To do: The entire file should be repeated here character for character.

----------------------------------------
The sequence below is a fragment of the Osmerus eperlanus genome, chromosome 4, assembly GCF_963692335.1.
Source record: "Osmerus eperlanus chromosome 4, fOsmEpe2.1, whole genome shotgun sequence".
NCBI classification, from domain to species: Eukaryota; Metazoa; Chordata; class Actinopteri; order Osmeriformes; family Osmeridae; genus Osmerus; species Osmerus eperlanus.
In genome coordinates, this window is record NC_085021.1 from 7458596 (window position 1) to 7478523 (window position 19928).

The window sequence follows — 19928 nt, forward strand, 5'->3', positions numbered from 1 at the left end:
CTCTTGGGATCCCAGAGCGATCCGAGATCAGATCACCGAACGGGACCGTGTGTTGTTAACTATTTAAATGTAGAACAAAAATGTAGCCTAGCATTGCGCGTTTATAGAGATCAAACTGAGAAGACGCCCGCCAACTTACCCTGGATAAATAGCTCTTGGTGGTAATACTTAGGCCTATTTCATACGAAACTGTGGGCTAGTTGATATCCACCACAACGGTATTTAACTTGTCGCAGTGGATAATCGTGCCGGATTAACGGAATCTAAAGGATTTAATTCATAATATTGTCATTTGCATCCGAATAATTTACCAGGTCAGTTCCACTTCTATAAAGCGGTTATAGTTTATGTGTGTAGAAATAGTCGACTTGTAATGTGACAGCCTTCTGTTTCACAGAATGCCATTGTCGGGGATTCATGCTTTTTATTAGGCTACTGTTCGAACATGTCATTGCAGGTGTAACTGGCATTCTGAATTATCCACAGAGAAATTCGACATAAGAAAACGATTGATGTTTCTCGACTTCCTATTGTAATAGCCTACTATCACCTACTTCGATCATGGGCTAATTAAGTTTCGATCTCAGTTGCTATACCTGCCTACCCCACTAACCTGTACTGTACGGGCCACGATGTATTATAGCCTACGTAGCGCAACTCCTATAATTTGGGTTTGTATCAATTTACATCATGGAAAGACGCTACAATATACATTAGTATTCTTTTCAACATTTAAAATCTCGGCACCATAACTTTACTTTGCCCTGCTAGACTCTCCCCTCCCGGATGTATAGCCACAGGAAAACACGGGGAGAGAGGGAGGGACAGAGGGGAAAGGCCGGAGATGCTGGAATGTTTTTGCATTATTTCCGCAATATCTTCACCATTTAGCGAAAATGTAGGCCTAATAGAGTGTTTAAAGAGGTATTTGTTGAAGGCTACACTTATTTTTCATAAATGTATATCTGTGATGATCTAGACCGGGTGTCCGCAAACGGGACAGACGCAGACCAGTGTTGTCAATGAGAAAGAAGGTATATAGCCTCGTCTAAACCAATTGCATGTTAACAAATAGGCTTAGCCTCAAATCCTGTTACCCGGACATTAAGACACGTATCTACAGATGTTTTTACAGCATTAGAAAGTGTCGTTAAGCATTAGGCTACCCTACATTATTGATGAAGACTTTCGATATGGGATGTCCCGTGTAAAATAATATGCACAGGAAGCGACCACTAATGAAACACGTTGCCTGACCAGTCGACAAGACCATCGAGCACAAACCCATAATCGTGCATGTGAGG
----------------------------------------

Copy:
The sequence below is a fragment of the Osmerus eperlanus genome, chromosome 4, assembly GCF_963692335.1.
Source record: "Osmerus eperlanus chromosome 4, fOsmEpe2.1, whole genome shotgun sequence".
NCBI classification, from domain to species: Eukaryota; Metazoa; Chordata; class Actinopteri; order Osmeriformes; family Osmeridae; genus Osmerus; species Osmerus eperlanus.
In genome coordinates, this window is record NC_085021.1 from 7458596 (window position 1) to 7478523 (window position 19928).

The window sequence follows — 19928 nt, forward strand, 5'->3', positions numbered from 1 at the left end:
CTCTTGGGATCCCAGAGCGATCCGAGATCAGATCACCGAACGGGACCGTGTGTTGTTAACTATTTAAATGTAGAACAAAAATGTAGCCTAGCATTGCGCGTTTATAGAGATCAAACTGAGAAGACGCCCGCCAACTTACCCTGGATAAATAGCTCTTGGTGGTAATACTTAGGCCTATTTCATACGAAACTGTGGGCTAGTTGATATCCACCACAACGGTATTTAACTTGTCGCAGTGGATAATCGTGCCGGATTAACGGAATCTAAAGGATTTAATTCATAATATTGTCATTTGCATCCGAATAATTTACCAGGTCAGTTCCACTTCTATAAAGCGGTTATAGTTTATGTGTGTAGAAATAGTCGACTTGTAATGTGACAGCCTTCTGTTTCACAGAATGCCATTGTCGGGGATTCATGCTTTTTATTAGGCTACTGTTCGAACATGTCATTGCAGGTGTAACTGGCATTCTGAATTATCCACAGAGAAATTCGACATAAGAAAACGATTGATGTTTCTCGACTTCCTATTGTAATAGCCTACTATCACCTACTTCGATCATGGGCTAATTAAGTTTCGATCTCAGTTGCTATACCTGCCTACCCCACTAACCTGTACTGTACGGGCCACGATGTATTATAGCCTACGTAGCGCAACTCCTATAATTTGGGTTTGTATCAATTTACATCATGGAAAGACGCTACAATATACATTAGTATTCTTTTCAACATTTAAAATCTCGGCACCATAACTTTACTTTGCCCTGCTAGACTCTCCCCTCCCGGATGTATAGCCACAGGAAAACACGGGGAGAGAGGGAGGGACAGAGGGGAAAGGCCGGAGATGCTGGAATGTTTTTGCATTATTTCCGCAATATCTTCACCATTTAGCGAAAATGTAGGCCTAATAGAGTGTTTAAAGAGGTATTTGTTGAAGGCTACACTTATTTTTCATAAATGTATATCTGTGATGATCTAGACCGGGTGTCCGCAAACGGGACAGACGCAGACCAGTGTTGTCAATGAGAAAGAAGGTATATAGCCTCGTCTAAACCAATTGCATGTTAACAAATAGGCTTAGCCTCAAATCCTGTTACCCGGACATTAAGACACGTATCTACAGATGTTTTTACAGCATTAGAAAGTGTCGTTAAGCATTAGGCTACCCTACATTATTGATGAAGACTTTCGATATGGGATGTCCCGTGTAAAATAATATGCACAGGAAGCGACCACTAATGAAACACGTTGCCTGACCAGTCGACAAGACCATCGAGCACAAACCCATAATCGTGCATGTGAGG